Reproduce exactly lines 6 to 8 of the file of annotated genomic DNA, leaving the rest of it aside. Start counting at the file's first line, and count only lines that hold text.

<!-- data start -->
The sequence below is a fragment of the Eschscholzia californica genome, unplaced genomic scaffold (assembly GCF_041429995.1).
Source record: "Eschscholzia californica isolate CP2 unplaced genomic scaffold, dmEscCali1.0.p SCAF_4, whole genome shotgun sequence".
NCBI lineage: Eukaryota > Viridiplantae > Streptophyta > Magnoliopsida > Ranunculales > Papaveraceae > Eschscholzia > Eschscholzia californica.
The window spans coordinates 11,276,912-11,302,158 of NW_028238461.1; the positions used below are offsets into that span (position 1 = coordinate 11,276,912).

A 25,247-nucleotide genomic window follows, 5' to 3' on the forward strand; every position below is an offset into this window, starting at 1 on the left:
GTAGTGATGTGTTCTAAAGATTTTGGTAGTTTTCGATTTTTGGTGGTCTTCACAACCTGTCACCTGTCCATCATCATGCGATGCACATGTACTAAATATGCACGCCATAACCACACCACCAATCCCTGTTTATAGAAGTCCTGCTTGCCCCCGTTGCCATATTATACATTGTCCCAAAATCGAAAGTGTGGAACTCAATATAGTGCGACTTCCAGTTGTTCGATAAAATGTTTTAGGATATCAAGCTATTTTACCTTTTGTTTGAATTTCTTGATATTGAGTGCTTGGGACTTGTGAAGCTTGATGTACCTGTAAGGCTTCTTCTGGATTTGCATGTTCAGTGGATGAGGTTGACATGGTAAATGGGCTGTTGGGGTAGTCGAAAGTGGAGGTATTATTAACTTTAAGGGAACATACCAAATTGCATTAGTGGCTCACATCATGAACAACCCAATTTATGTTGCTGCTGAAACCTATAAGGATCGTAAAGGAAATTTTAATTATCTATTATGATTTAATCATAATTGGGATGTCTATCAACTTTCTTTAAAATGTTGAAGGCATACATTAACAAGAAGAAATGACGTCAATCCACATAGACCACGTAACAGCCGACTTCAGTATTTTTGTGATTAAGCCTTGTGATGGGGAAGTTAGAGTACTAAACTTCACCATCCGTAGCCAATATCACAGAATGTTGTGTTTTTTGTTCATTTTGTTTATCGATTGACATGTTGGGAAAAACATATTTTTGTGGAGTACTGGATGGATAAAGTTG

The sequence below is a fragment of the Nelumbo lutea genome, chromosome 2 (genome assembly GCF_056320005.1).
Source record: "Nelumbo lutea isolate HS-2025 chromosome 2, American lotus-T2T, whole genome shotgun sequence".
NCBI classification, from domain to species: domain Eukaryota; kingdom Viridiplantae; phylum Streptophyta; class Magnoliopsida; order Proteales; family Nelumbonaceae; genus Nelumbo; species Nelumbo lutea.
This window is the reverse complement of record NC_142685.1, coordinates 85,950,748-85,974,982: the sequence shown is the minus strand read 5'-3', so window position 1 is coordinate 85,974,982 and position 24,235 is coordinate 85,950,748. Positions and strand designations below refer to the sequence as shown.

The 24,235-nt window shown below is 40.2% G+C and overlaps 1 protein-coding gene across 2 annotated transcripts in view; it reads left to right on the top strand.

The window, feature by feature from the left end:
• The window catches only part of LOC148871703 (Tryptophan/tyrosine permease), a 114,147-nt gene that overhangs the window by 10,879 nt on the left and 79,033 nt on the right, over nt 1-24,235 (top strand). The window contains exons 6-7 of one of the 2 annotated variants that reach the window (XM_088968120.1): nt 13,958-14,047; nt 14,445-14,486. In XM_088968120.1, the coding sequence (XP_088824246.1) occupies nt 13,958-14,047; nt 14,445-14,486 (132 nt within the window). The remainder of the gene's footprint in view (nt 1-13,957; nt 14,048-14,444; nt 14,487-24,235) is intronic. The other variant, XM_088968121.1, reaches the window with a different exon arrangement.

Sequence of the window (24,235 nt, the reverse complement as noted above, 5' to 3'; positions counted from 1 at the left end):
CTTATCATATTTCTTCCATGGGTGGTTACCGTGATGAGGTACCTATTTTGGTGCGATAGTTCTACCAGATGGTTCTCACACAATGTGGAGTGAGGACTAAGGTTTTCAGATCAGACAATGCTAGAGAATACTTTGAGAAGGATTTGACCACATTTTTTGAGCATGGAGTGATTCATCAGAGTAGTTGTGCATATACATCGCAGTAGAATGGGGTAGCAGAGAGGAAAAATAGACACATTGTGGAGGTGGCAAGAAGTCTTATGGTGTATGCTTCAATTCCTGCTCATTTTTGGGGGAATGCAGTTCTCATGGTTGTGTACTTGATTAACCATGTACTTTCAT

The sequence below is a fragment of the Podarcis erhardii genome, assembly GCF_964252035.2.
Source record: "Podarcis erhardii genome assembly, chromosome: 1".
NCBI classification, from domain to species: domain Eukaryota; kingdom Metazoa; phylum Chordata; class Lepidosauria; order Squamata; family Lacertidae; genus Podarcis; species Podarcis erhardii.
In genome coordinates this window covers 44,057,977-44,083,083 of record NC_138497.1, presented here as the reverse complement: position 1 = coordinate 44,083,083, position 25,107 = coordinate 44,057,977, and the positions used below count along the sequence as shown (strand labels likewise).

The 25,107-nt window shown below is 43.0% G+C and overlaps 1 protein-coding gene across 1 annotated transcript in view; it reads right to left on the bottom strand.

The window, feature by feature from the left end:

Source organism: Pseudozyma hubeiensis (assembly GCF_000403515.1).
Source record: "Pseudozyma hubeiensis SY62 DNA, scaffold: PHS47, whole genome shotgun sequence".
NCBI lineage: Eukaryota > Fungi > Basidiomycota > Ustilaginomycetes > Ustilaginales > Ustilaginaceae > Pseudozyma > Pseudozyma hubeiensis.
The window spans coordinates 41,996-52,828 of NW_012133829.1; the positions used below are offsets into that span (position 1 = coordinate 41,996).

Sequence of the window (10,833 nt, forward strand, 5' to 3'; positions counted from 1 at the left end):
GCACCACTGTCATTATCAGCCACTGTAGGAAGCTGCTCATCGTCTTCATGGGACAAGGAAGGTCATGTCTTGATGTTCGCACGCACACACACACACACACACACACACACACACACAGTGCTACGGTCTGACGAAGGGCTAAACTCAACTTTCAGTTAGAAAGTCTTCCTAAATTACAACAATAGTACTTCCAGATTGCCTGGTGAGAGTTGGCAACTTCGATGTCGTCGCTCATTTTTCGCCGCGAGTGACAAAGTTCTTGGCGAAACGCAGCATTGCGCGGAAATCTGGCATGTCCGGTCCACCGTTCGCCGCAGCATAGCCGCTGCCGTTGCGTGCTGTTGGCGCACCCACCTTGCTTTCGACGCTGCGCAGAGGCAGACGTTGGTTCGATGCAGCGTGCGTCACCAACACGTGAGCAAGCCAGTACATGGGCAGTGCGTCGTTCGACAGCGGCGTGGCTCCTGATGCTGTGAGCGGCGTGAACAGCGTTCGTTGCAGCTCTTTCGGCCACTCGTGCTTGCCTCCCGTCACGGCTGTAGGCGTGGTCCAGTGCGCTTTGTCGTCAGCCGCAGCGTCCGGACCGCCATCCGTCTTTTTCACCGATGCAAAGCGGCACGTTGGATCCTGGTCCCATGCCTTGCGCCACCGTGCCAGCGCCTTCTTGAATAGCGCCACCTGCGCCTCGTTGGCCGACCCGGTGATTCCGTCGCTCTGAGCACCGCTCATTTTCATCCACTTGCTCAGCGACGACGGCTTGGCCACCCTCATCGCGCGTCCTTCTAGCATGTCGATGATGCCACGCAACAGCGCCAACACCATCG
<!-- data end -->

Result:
GTAGTGATGTGTTCTAAAGATTTTGGTAGTTTTCGATTTTTGGTGGTCTTCACAACCTGTCACCTGTCCATCATCATGCGATGCACATGTACTAAATATGCACGCCATAACCACACCACCAATCCCTGTTTATAGAAGTCCTGCTTGCCCCCGTTGCCATATTATACATTGTCCCAAAATCGAAAGTGTGGAACTCAATATAGTGCGACTTCCAGTTGTTCGATAAAATGTTTTAGGATATCAAGCTATTTTACCTTTTGTTTGAATTTCTTGATATTGAGTGCTTGGGACTTGTGAAGCTTGATGTACCTGTAAGGCTTCTTCTGGATTTGCATGTTCAGTGGATGAGGTTGACATGGTAAATGGGCTGTTGGGGTAGTCGAAAGTGGAGGTATTATTAACTTTAAGGGAACATACCAAATTGCATTAGTGGCTCACATCATGAACAACCCAATTTATGTTGCTGCTGAAACCTATAAGGATCGTAAAGGAAATTTTAATTATCTATTATGATTTAATCATAATTGGGATGTCTATCAACTTTCTTTAAAATGTTGAAGGCATACATTAACAAGAAGAAATGACGTCAATCCACATAGACCACGTAACAGCCGACTTCAGTATTTTTGTGATTAAGCCTTGTGATGGGGAAGTTAGAGTACTAAACTTCACCATCCGTAGCCAATATCACAGAATGTTGTGTTTTTTGTTCATTTTGTTTATCGATTGACATGTTGGGAAAAACATATTTTTGTGGAGTACTGGATGGATAAAGTTG

The sequence below is a fragment of the Nelumbo lutea genome, chromosome 2 (genome assembly GCF_056320005.1).
Source record: "Nelumbo lutea isolate HS-2025 chromosome 2, American lotus-T2T, whole genome shotgun sequence".